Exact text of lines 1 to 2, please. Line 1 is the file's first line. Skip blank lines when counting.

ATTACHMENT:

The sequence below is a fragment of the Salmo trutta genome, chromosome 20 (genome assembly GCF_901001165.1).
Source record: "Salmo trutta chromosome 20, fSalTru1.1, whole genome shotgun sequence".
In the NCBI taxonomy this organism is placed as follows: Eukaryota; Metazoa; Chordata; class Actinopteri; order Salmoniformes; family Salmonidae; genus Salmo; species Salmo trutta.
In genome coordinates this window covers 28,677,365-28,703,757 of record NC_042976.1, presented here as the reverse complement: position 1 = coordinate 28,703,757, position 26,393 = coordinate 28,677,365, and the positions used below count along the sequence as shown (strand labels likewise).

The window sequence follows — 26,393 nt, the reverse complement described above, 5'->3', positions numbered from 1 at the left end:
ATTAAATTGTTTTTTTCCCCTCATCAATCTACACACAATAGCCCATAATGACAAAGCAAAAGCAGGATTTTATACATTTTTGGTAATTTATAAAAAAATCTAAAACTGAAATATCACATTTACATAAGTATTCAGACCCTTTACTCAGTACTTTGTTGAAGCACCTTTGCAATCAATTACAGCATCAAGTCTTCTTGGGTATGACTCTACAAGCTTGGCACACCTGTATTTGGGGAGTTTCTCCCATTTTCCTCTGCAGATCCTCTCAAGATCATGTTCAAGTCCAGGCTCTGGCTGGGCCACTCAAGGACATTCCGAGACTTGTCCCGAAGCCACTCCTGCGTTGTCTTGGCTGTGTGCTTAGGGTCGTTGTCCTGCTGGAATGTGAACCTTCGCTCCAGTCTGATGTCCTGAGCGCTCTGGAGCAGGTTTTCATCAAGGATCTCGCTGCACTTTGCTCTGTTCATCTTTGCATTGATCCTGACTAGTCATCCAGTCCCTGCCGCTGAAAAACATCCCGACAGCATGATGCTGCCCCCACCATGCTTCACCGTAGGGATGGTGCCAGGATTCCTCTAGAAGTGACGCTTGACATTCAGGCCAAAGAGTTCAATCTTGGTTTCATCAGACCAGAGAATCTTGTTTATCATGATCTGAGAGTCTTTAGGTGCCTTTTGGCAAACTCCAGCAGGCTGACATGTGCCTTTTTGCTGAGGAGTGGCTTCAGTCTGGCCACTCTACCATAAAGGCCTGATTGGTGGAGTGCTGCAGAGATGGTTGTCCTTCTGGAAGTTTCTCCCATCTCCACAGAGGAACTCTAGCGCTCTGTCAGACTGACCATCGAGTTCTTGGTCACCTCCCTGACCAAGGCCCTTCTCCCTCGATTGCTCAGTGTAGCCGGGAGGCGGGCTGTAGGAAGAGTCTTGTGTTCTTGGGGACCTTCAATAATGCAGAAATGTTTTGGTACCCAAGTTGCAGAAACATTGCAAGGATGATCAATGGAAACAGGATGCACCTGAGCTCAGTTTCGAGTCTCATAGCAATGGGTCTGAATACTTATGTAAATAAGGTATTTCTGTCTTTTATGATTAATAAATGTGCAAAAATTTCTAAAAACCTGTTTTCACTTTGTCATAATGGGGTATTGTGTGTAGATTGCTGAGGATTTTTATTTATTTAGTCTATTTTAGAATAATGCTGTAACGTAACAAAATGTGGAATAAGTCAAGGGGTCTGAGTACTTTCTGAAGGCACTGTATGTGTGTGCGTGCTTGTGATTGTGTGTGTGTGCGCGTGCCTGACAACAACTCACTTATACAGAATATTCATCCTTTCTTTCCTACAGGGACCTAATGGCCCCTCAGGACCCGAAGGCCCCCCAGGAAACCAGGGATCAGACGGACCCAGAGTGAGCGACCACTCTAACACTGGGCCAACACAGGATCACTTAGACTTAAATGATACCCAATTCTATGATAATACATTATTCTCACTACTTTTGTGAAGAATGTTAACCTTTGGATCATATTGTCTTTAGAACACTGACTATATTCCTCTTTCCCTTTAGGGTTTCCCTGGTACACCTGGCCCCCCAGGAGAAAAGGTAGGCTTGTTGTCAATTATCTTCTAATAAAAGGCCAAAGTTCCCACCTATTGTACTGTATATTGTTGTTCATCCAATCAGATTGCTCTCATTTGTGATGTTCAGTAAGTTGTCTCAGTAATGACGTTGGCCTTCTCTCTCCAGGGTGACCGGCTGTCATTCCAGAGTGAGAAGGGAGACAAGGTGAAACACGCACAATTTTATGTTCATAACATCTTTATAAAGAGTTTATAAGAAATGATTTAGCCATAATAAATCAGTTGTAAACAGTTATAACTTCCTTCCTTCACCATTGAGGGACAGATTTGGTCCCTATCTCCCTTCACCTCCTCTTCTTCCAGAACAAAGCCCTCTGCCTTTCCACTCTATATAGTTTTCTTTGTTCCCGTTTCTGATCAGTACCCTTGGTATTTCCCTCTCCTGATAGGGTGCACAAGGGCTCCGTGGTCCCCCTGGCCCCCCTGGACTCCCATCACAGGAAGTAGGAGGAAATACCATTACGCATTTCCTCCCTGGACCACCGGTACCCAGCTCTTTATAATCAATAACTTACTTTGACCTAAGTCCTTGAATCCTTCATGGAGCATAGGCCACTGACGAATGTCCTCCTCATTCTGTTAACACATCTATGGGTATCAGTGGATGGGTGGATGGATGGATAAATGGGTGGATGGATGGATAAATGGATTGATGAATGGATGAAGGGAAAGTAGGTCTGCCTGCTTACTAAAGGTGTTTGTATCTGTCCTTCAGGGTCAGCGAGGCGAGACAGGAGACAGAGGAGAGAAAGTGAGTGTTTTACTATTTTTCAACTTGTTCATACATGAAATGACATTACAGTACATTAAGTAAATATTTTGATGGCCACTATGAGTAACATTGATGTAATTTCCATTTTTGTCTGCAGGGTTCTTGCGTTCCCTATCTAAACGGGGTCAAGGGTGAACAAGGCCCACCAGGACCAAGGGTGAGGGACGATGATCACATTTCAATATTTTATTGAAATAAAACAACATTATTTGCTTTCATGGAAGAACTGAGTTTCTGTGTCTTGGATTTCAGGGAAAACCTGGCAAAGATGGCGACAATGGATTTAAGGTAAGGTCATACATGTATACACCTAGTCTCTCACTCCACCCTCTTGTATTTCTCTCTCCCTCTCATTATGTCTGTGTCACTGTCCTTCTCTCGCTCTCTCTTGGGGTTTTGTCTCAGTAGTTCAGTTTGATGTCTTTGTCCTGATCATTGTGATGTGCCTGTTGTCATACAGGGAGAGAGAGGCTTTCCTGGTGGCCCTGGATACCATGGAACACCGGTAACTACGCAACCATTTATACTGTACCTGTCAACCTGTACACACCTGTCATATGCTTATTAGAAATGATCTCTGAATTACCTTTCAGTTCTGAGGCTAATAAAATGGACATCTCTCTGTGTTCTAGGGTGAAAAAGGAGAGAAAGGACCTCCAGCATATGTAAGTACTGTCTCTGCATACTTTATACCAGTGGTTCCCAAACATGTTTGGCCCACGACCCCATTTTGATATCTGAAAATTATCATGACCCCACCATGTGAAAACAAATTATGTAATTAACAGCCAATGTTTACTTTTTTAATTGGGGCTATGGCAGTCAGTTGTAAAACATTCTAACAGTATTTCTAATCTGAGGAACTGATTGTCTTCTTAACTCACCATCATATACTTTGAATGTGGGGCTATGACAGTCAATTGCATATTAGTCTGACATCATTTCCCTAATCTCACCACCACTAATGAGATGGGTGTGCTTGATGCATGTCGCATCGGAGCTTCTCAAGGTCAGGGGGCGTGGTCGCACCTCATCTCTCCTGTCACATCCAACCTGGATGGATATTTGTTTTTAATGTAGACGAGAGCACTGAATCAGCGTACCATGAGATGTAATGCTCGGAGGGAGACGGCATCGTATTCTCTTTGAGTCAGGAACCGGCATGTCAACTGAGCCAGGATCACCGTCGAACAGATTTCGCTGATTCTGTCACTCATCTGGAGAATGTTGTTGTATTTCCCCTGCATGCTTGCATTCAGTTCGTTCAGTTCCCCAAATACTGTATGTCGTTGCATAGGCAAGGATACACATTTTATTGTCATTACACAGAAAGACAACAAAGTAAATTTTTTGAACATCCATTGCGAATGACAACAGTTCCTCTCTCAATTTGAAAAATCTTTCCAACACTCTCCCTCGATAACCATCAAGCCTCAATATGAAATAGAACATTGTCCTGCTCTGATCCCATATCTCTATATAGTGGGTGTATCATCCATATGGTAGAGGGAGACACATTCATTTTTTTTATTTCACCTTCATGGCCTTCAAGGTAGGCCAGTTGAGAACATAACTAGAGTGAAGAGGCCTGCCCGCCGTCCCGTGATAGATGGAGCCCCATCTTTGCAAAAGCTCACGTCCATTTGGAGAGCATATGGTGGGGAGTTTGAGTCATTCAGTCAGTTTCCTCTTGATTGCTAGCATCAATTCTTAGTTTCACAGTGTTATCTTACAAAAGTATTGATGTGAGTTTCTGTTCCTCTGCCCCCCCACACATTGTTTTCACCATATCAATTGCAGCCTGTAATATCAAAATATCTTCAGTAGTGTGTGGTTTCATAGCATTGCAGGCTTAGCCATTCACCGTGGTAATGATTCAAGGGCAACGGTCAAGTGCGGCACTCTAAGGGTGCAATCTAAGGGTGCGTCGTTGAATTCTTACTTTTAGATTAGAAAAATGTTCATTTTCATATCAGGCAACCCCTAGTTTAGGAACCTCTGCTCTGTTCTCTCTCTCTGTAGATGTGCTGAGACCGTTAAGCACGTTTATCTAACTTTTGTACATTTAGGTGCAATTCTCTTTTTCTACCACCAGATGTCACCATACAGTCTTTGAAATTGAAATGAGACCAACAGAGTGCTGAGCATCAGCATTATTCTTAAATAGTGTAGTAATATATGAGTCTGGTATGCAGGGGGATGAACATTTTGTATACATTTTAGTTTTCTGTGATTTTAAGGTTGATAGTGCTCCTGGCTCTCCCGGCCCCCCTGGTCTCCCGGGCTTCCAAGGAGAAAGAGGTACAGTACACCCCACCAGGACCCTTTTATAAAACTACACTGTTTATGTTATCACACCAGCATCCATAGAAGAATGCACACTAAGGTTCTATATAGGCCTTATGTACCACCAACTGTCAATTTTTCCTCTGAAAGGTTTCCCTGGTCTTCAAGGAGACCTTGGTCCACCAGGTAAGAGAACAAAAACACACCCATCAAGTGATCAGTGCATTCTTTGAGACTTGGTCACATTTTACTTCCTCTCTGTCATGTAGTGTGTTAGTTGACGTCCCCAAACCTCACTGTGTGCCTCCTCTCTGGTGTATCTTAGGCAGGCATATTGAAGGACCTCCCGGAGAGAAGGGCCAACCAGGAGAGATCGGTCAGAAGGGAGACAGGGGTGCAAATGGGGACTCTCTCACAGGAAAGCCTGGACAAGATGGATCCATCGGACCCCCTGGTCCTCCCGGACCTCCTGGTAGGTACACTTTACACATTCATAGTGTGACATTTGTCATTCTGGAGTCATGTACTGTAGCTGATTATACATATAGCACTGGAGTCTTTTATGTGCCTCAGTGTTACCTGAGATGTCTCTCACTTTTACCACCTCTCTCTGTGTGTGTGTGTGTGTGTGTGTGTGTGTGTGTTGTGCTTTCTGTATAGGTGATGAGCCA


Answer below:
The sequence below is a fragment of the Salmo trutta genome, chromosome 20 (genome assembly GCF_901001165.1).
Source record: "Salmo trutta chromosome 20, fSalTru1.1, whole genome shotgun sequence".